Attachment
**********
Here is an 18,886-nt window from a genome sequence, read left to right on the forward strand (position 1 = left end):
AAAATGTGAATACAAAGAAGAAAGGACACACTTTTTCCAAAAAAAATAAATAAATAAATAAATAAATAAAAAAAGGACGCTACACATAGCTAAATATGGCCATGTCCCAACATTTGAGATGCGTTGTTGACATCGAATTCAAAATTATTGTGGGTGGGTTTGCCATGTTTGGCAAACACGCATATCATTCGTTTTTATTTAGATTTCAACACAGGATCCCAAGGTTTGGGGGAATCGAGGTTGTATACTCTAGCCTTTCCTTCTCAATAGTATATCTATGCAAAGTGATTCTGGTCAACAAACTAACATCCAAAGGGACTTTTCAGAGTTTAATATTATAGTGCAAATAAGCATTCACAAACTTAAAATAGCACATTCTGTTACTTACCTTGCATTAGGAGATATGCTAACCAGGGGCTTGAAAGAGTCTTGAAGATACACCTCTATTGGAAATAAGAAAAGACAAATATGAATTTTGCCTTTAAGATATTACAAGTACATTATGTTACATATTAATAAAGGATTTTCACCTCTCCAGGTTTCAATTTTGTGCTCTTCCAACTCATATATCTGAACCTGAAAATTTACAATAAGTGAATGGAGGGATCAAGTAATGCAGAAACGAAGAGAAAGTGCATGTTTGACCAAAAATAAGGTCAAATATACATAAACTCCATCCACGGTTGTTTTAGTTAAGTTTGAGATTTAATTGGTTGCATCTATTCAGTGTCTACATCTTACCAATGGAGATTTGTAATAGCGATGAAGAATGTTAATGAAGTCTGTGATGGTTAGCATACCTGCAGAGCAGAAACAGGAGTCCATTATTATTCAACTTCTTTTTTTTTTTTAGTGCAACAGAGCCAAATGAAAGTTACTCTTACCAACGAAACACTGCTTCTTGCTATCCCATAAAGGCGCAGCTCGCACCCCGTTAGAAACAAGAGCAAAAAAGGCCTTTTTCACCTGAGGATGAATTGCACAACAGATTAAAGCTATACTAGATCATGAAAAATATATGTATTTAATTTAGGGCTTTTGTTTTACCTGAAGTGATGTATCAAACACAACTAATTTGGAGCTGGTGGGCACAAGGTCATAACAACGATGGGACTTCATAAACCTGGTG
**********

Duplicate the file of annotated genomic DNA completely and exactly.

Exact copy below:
Here is an 18,886-nt window from a genome sequence, read left to right on the forward strand (position 1 = left end):
AAAATGTGAATACAAAGAAGAAAGGACACACTTTTTCCAAAAAAAATAAATAAATAAATAAATAAATAAAAAAAGGACGCTACACATAGCTAAATATGGCCATGTCCCAACATTTGAGATGCGTTGTTGACATCGAATTCAAAATTATTGTGGGTGGGTTTGCCATGTTTGGCAAACACGCATATCATTCGTTTTTATTTAGATTTCAACACAGGATCCCAAGGTTTGGGGGAATCGAGGTTGTATACTCTAGCCTTTCCTTCTCAATAGTATATCTATGCAAAGTGATTCTGGTCAACAAACTAACATCCAAAGGGACTTTTCAGAGTTTAATATTATAGTGCAAATAAGCATTCACAAACTTAAAATAGCACATTCTGTTACTTACCTTGCATTAGGAGATATGCTAACCAGGGGCTTGAAAGAGTCTTGAAGATACACCTCTATTGGAAATAAGAAAAGACAAATATGAATTTTGCCTTTAAGATATTACAAGTACATTATGTTACATATTAATAAAGGATTTTCACCTCTCCAGGTTTCAATTTTGTGCTCTTCCAACTCATATATCTGAACCTGAAAATTTACAATAAGTGAATGGAGGGATCAAGTAATGCAGAAACGAAGAGAAAGTGCATGTTTGACCAAAAATAAGGTCAAATATACATAAACTCCATCCACGGTTGTTTTAGTTAAGTTTGAGATTTAATTGGTTGCATCTATTCAGTGTCTACATCTTACCAATGGAGATTTGTAATAGCGATGAAGAATGTTAATGAAGTCTGTGATGGTTAGCATACCTGCAGAGCAGAAACAGGAGTCCATTATTATTCAACTTCTTTTTTTTTTTTAGTGCAACAGAGCCAAATGAAAGTTACTCTTACCAACGAAACACTGCTTCTTGCTATCCCATAAAGGCGCAGCTCGCACCCCGTTAGAAACAAGAGCAAAAAAGGCCTTTTTCACCTGAGGATGAATTGCACAACAGATTAAAGCTATACTAGATCATGAAAAATATATGTATTTAATTTAGGGCTTTTGTTTTACCTGAAGTGATGTATCAAACACAACTAATTTGGAGCTGGTGGGCACAAGGTCATAACAACGATGGGACTTCATAAACCTGGTG